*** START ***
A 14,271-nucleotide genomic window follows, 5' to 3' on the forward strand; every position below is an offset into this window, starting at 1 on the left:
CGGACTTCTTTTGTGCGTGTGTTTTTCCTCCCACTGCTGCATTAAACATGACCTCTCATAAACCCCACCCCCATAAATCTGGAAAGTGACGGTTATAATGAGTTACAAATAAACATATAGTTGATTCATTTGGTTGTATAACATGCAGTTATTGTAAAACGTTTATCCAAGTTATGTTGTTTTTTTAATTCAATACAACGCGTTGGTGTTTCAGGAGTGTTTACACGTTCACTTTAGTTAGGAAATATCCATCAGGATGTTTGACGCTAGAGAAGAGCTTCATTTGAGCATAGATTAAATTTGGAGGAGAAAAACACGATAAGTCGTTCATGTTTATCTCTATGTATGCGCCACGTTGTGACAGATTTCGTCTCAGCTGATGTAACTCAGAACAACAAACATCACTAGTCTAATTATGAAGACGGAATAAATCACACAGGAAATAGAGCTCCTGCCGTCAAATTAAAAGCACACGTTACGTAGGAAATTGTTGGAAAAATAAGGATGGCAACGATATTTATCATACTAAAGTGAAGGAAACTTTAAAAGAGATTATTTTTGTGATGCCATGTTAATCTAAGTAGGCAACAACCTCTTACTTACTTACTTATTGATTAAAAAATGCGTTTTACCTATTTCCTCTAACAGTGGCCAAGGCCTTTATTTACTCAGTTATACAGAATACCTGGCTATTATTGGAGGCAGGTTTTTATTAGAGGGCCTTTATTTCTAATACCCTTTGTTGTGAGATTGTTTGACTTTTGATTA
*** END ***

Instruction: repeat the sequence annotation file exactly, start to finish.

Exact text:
A 14,271-nucleotide genomic window follows, 5' to 3' on the forward strand; every position below is an offset into this window, starting at 1 on the left:
CGGACTTCTTTTGTGCGTGTGTTTTTCCTCCCACTGCTGCATTAAACATGACCTCTCATAAACCCCACCCCCATAAATCTGGAAAGTGACGGTTATAATGAGTTACAAATAAACATATAGTTGATTCATTTGGTTGTATAACATGCAGTTATTGTAAAACGTTTATCCAAGTTATGTTGTTTTTTTAATTCAATACAACGCGTTGGTGTTTCAGGAGTGTTTACACGTTCACTTTAGTTAGGAAATATCCATCAGGATGTTTGACGCTAGAGAAGAGCTTCATTTGAGCATAGATTAAATTTGGAGGAGAAAAACACGATAAGTCGTTCATGTTTATCTCTATGTATGCGCCACGTTGTGACAGATTTCGTCTCAGCTGATGTAACTCAGAACAACAAACATCACTAGTCTAATTATGAAGACGGAATAAATCACACAGGAAATAGAGCTCCTGCCGTCAAATTAAAAGCACACGTTACGTAGGAAATTGTTGGAAAAATAAGGATGGCAACGATATTTATCATACTAAAGTGAAGGAAACTTTAAAAGAGATTATTTTTGTGATGCCATGTTAATCTAAGTAGGCAACAACCTCTTACTTACTTACTTATTGATTAAAAAATGCGTTTTACCTATTTCCTCTAACAGTGGCCAAGGCCTTTATTTACTCAGTTATACAGAATACCTGGCTATTATTGGAGGCAGGTTTTTATTAGAGGGCCTTTATTTCTAATACCCTTTGTTGTGAGATTGTTTGACTTTTGATTA